My father was a captain in the Army. He was considered a hometown hero. I remember lying in front of the TV every evening, when they were showing very vivid scenes of bodies and the dismay of the Vietnam War on the evening news, and looking desperately in the crowds for my father's face. There were long periods of time we didn't see him. When he came back from one tour to another in Vietnam, he began to change. Alcohol became a real big part of his life. Looking back on it now, I can understand a little more clearly and have a lot more compassion, but at the time I just didn't understand at all. Eventually alcohol became a priority in his life, after he was stationed back here at Fort Bragg. Rather than the happy homecoming I had imagined, I think someone else came home in his body. I can't explain that, except that his eyes weren't the same eyes. And the person I knew and trusted and loved wasn't there anymore. He became violent in our home. I think he felt the military betrayed him. My father worshiped our government. He believed that you didn't ask questions, you just served and you did. When he got involved in that mission, he found that we might not necessarily be there for the Vietnamese people. He never really could get over, why are we blowing up the back yard we're trying to protect? Why are we killing the people we're supposed to be helping? I think he saw too much. He would lay there and cry sometimes with his head on the table, talking about Vietnamese children, that last picture he would have of their existence. Then he had a homecoming that resulted in him being pretty much hated by some, because we had the anti-war effort. He couldn't handle it. And there was no place for him to go to talk about that, and it just came out the way it did. As his drinking progressed, and his confusion grew about where he was sometimes, I was afraid that he might actually kill us, thinking that he was somewhere else. Now I know that there's a thing called post-traumatic stress disorder, but at that time the military did not acknowledge, or they weren't aware of, the situations that resulted out of Vietnam. My mother did the best she could do. She was trying to make up the difference in income, because alcohol is an addiction that costs more than just the price of your soul. It costs financially as well. I had a lot of responsibility in trying to take care of my brothers and to protect them from the rages that would fly through the house. And also to have some sort of normal appearance to life. We would go to school every day and just act like everything was fine and come home and not know how it was going to be. My mother had to take a second shift job, so she wasn't there. It kind of left us at his mercy, which was not always kind. There was a lot of trust that was violated during that time in my life. I'm not a person that says, "Well, you know, I lived in a bad situation and that's the reason I am the way I am." But I do believe the things that happen in our lives impact our abilities at having relationships with other people. Something changed in me during that period. Eventually a neighbor came over and said this man has to be taken away. They took him downtown and encouraged him to call someone from Fort Bragg to pick him up. He moved into the officers quarters out at Fort Bragg and my mother got a legal separation. There were some sad times, where he would attempt to get sober. For a minute, you'd have a glimmer of the person you used to know, only to be disappointed shortly with the reality of a disease that was bigger than any one person. He wasn't able to see the drinking as a problem, and he certainly wasn't able to reach out for help. My mother really had to work hard to raise us. She was a dedicated Army wife and housewife. She had to start from the bottom. I didn't really understand what all was going on, and I felt as if she had abandoned me as well. As I've grown older, she has become a person for whom I have tremendous admiration and respect. I think oftentimes, as kids, we miss so much of what is being done in our world around us. Now I look back, it was amazing that she was able to keep us together. That was one of the things we always discussed: "Now it's very important you don't get into trouble, because you know they'll come and take you away." We had a lot of fear of being taken away. I think it was still some of that old thinking, [that] if there are not two parents in the home, there is no value in your family and somebody is going to come destroy it. I think that was a fear that was real for her, and it became real for us. That has a lot to do with why I stayed in the house to the length I did. I had wanted to leave since I was about 12, because of the things going on with my father, and the violence, the living in fear that he was going to come down the hall in the evening and come in the room. ... The only reason I stayed was I had two brothers I knew I had to take care of, and a mother who was struggling and needed me to be there. I began to have trouble in school. I think I was trying to ask for help in some kind of way, but obviously my plea was not heard for what it was. It was simply seen as what it looked like: rebellion and disrespect towards authority. Now, when I look at children, I wonder: "What's going on at home? And where is it that you came from? And what is it that you are trying to say?" I think sometimes we have to listen a little more. Not look at what an action is, but maybe listen just a little bit longer, a little bit more intensely, and we may find that what we're seeing is really a cry for help. I think that is what it was for me. I just didn't know how to say, "Help." I just said, "I hate you, " instead of "Help me." I got involved in alcohol. My dad had left some alcohol in the house, and I had begun drinking that. I was 12, 13. There was this immediate "the world is OK" that hit me. I said to myself, "I don't want to be my father. I'm going to do this now because it's what I need to do, but I'm not going to be like that. I can successfully do this." Well, within a couple of years I had dropped out of school. I had gotten pregnant and put a child up for adoption. My whole goal in life was to pursue this state of utopia, this place where I could be in myself and not feel ugly, dirty, overwhelmed with responsibilities that were a parents' responsibilities and not a child's. And the way I arrived at that place was through drinking. I would drink it all! I used to have a saying: If you drink wine like Wild Irish Rose, that was the definition of an alcoholic. Or if you drank in the morning, you were an alcoholic. Well, I didn't get up in the morning. It's amazing how insidious the thinking process is as you travel through that total erosion of who you are, and alcohol just becomes who you are. I went to a party essentially and I never came back home. There was a house with a lot of people my age, young military guys, other people. It was real neat with everybody coming together and saying Vietnam has made a disaster of everything, and education is a lie, and, you know, all we need to worry about is the here and now. And I was like, "I have arrived. This is it!" This was heaven for me. It was a lava lamp, black light kind of thing. I was, "I'm here to not feel, and I'm going to do whatever I have to do to do that." I became pregnant with my daughter, who is 20 now. I was in such an oblivion that I wasn't really aware I was pregnant until I was 4 or 5 months along. I did everything wrong. I quit doing drugs, but I didn't quit drinking. I couldn't quit drinking. At that point, I was starting to realize that something was getting out of control here. I was having to drink to feel OK. Thank God my daughter was healthy. We are graced at times for no apparent reason. In spite of me, she has grown up to be a beautiful young lady. It was very difficult for her. Her father pretty much took care of her. I am sure I humiliated her on many occasions. The frustration began to grow for my husband. The man is either related to Job or he's a saint. Finally, he kind of looked at me and said: "I believe when you have a child, you have to be there. And that's why I am here." He let me know that my drinking was keeping a divide between us, but he was committed to the relationship if nothing else because we had a child together. I began to become ashamed of who I was and what was happening to me. 'The scourge of society': I began to steal from my husband. He would think the bills were paid and they weren't paid. We wound up homeless. We lived in a station wagon with two cats and a dog and our child. We would park at the Boulevard Drive-In during the day, and I would pretend we'd have the biggest TV screen in the world and that my daughter had the biggest playground in her own front yard. We were homeless about six weeks. We lived in the car, and we would move the car as the evening approached and the people would start coming in the drive-in. I would sell plasma, or blood, so we had money, and my husband was working a little bit. We would pay to stay at the drive-in at night. They knew we were sleeping there during the day, and they were kind, and they'd slip us an extra hot dog here or there. I could tell by the way people looked at us that we were becoming kind of the scourge of society. I'll never forget people's eyes and that kind of downward tilt that they take as they go by you, like ugh. I hope I don't look at people like that, and I hope the people I have looked at like that forgive me. It's a horrible thing to feel. There was a little place called Ozzie's that was down by Putt Putt on the boulevard. There were two Korean gentlemen that owned the place. I know that they thought we were crazy, but they allowed my husband to sweep the floors, pick up the trash in the parking lot, and we'd get a sandwich. We didn't have any place to cook anything. We could eat cold beans. But if you got a small package of sandwich meat, you needed to eat it right away. You kind of eat and go. I wasn't somebody who walked around, "Hey buddy, would you give me a dime?" I would share with you how tragic life had been. People would just hand you $5 or $10, and I would use that money to get what we needed as far as staples go. Krispy Kreme had two outdoor bathrooms. Two gas stations in the area had outdoor bathrooms too. Back then, if you pulled up and wanted to use the bathroom somewhere, it wasn't a real big issue. Now we have got a "customer only" kind of thing. We also bathed in outdoor bathrooms. We had friends who had houses or apartments and occasionally we'd pop over there and take what we called a real shower and even cook a real meal. But for the most part, we were pretty much on our own. We learned a lot about who our friends were and who our acquaintances were, and we came to the shocking realization that we didn't have a lot of friends. My husband was still working, and he was pulling in what he could and saving a portion to get into a place to live. That's what we did. Eventually, we contacted a landlord that I had met and they let us move in and pay as we went. The gentleman was so kind. We paid $90 month rent, and half the time we couldn't even keep that going.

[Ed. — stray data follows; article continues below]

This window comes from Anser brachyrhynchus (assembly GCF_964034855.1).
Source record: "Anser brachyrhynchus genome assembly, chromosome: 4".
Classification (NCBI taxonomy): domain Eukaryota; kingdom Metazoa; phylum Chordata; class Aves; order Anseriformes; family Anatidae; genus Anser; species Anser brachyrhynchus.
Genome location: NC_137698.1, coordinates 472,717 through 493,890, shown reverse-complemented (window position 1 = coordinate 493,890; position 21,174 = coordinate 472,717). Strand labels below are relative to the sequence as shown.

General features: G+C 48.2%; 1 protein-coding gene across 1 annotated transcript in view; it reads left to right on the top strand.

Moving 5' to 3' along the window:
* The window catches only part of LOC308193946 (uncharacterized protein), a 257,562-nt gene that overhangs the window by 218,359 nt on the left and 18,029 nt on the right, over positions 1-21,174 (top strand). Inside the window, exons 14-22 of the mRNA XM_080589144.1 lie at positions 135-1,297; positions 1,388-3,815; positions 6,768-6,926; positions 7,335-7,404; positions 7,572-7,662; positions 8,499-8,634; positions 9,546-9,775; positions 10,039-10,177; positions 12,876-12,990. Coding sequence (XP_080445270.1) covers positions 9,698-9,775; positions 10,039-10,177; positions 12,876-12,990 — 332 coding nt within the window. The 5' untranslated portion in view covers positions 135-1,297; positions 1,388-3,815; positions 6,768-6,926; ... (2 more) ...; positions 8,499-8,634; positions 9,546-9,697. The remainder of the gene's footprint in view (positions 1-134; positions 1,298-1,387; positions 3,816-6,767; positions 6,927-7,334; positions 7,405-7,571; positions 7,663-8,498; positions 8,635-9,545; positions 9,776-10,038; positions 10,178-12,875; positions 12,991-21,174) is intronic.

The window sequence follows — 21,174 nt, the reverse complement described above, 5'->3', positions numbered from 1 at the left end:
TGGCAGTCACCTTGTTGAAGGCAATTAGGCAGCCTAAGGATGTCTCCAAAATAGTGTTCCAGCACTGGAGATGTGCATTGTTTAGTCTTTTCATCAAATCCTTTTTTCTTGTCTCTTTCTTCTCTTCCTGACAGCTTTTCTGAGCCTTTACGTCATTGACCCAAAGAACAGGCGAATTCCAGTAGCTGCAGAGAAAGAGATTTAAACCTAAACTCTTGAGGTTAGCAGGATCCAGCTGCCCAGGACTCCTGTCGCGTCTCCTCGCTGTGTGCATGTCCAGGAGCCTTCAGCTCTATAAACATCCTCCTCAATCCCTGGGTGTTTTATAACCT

With a new home, Denise began to search for help out of her alcoholism. She briefly joined a storefront church near her favorite bar. Later, she joined a religious cult that was recruiting in Fayetteville's bars, but she withdrew as soon as she realized it had an anti-Semitic and paramilitary background.